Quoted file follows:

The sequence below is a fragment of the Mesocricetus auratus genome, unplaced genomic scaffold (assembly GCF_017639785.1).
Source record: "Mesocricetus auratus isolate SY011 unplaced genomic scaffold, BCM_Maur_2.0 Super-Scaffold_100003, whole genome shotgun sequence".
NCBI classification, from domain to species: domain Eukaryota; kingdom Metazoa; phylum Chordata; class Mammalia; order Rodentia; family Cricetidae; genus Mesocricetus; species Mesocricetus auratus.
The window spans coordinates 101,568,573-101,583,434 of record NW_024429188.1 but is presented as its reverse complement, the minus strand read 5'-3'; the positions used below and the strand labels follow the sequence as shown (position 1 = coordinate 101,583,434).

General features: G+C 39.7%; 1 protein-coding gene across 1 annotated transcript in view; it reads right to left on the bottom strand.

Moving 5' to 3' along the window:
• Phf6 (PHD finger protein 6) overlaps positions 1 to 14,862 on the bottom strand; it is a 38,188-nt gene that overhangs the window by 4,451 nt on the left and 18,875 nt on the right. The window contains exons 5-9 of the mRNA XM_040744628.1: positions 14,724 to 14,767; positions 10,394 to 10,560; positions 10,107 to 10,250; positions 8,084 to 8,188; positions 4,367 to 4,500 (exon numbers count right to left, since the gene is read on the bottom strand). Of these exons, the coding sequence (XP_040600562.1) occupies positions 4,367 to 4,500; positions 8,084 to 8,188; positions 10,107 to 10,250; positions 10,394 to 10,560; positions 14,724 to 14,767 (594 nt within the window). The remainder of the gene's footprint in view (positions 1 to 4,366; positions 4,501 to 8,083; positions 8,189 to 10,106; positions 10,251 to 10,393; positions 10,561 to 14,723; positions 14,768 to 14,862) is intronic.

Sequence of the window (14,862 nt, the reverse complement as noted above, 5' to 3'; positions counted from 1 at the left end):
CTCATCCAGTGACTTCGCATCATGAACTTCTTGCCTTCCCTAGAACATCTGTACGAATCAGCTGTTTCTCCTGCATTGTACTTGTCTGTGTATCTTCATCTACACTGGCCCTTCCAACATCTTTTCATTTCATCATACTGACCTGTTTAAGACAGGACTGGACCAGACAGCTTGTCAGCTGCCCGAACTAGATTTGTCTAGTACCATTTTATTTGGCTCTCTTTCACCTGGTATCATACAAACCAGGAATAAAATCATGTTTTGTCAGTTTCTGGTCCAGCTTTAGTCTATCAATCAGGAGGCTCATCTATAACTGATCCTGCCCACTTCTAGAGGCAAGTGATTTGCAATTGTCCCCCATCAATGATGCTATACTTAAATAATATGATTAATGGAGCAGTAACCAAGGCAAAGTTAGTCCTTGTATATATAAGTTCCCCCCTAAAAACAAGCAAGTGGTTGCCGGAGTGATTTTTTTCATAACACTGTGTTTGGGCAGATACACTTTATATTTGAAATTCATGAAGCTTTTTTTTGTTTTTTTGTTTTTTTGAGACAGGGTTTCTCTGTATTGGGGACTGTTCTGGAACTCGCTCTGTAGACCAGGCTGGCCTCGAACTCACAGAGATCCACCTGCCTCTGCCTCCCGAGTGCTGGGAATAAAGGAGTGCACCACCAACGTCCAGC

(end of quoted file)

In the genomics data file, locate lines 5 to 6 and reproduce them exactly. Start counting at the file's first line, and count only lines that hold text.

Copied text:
General features: G+C 39.7%; 1 protein-coding gene across 1 annotated transcript in view; it reads right to left on the bottom strand.

Moving 5' to 3' along the window: